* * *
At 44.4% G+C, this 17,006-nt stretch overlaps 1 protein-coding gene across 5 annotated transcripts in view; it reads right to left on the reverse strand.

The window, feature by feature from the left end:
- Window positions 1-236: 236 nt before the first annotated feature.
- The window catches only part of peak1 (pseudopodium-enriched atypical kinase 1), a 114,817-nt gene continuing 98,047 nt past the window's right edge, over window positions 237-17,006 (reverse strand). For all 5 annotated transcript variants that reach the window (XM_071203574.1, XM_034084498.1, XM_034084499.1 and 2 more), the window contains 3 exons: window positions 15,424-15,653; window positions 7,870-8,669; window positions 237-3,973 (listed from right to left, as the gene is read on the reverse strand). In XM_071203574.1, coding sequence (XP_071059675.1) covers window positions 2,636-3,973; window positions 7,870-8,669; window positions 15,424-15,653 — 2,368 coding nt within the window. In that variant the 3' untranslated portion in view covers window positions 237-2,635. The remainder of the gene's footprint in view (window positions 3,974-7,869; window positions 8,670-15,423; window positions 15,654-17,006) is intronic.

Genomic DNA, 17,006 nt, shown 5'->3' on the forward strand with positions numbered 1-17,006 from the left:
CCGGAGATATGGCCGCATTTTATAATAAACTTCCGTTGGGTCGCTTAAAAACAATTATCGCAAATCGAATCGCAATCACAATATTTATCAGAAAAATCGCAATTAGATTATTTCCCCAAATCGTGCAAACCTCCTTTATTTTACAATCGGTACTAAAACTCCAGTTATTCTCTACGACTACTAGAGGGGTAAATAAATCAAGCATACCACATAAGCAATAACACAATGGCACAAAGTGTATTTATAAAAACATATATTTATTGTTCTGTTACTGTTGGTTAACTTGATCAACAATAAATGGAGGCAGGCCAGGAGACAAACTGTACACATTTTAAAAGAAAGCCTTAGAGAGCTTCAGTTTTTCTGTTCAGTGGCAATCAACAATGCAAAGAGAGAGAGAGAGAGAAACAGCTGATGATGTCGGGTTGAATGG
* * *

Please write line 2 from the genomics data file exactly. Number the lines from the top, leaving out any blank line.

The window, feature by feature from the left end: